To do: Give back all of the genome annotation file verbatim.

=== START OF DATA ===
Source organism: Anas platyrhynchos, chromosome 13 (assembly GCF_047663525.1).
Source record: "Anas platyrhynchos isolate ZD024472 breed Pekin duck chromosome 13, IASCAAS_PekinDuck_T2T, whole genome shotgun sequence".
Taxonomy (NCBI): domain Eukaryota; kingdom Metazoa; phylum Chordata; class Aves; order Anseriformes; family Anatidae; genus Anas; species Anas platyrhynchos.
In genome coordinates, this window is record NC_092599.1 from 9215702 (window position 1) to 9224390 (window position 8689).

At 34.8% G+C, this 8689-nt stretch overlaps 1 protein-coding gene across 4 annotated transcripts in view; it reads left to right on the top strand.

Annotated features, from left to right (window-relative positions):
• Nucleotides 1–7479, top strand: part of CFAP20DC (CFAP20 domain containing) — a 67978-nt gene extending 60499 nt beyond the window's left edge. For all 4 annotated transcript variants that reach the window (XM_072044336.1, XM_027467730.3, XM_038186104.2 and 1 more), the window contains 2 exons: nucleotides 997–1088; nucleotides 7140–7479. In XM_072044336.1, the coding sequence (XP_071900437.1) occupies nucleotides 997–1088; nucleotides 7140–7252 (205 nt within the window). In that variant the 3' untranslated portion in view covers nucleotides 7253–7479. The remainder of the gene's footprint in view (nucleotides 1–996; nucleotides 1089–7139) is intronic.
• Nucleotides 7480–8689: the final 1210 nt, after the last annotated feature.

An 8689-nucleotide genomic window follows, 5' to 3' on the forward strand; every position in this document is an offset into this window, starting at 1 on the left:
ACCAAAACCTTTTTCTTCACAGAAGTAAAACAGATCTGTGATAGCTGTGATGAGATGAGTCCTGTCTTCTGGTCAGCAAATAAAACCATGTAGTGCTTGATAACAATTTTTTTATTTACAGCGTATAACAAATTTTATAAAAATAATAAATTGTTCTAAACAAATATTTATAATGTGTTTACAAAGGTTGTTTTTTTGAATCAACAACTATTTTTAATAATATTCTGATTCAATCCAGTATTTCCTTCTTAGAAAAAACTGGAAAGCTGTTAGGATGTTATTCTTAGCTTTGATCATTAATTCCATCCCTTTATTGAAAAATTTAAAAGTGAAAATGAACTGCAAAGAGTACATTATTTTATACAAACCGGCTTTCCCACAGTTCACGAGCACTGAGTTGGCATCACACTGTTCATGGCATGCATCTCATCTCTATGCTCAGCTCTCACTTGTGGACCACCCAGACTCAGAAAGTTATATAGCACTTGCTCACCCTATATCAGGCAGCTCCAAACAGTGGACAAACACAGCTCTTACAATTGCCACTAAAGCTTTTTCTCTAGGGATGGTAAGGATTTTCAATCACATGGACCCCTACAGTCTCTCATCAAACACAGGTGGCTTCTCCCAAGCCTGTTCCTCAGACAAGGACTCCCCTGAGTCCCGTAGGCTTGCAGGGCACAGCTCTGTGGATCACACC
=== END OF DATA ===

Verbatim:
Source organism: Anas platyrhynchos, chromosome 13 (assembly GCF_047663525.1).
Source record: "Anas platyrhynchos isolate ZD024472 breed Pekin duck chromosome 13, IASCAAS_PekinDuck_T2T, whole genome shotgun sequence".
Taxonomy (NCBI): domain Eukaryota; kingdom Metazoa; phylum Chordata; class Aves; order Anseriformes; family Anatidae; genus Anas; species Anas platyrhynchos.
In genome coordinates, this window is record NC_092599.1 from 9215702 (window position 1) to 9224390 (window position 8689).

At 34.8% G+C, this 8689-nt stretch overlaps 1 protein-coding gene across 4 annotated transcripts in view; it reads left to right on the top strand.

Annotated features, from left to right (window-relative positions):
• Nucleotides 1–7479, top strand: part of CFAP20DC (CFAP20 domain containing) — a 67978-nt gene extending 60499 nt beyond the window's left edge. For all 4 annotated transcript variants that reach the window (XM_072044336.1, XM_027467730.3, XM_038186104.2 and 1 more), the window contains 2 exons: nucleotides 997–1088; nucleotides 7140–7479. In XM_072044336.1, the coding sequence (XP_071900437.1) occupies nucleotides 997–1088; nucleotides 7140–7252 (205 nt within the window). In that variant the 3' untranslated portion in view covers nucleotides 7253–7479. The remainder of the gene's footprint in view (nucleotides 1–996; nucleotides 1089–7139) is intronic.
• Nucleotides 7480–8689: the final 1210 nt, after the last annotated feature.

An 8689-nucleotide genomic window follows, 5' to 3' on the forward strand; every position in this document is an offset into this window, starting at 1 on the left:
ACCAAAACCTTTTTCTTCACAGAAGTAAAACAGATCTGTGATAGCTGTGATGAGATGAGTCCTGTCTTCTGGTCAGCAAATAAAACCATGTAGTGCTTGATAACAATTTTTTTATTTACAGCGTATAACAAATTTTATAAAAATAATAAATTGTTCTAAACAAATATTTATAATGTGTTTACAAAGGTTGTTTTTTTGAATCAACAACTATTTTTAATAATATTCTGATTCAATCCAGTATTTCCTTCTTAGAAAAAACTGGAAAGCTGTTAGGATGTTATTCTTAGCTTTGATCATTAATTCCATCCCTTTATTGAAAAATTTAAAAGTGAAAATGAACTGCAAAGAGTACATTATTTTATACAAACCGGCTTTCCCACAGTTCACGAGCACTGAGTTGGCATCACACTGTTCATGGCATGCATCTCATCTCTATGCTCAGCTCTCACTTGTGGACCACCCAGACTCAGAAAGTTATATAGCACTTGCTCACCCTATATCAGGCAGCTCCAAACAGTGGACAAACACAGCTCTTACAATTGCCACTAAAGCTTTTTCTCTAGGGATGGTAAGGATTTTCAATCACATGGACCCCTACAGTCTCTCATCAAACACAGGTGGCTTCTCCCAAGCCTGTTCCTCAGACAAGGACTCCCCTGAGTCCCGTAGGCTTGCAGGGCACAGCTCTGTGGATCACACC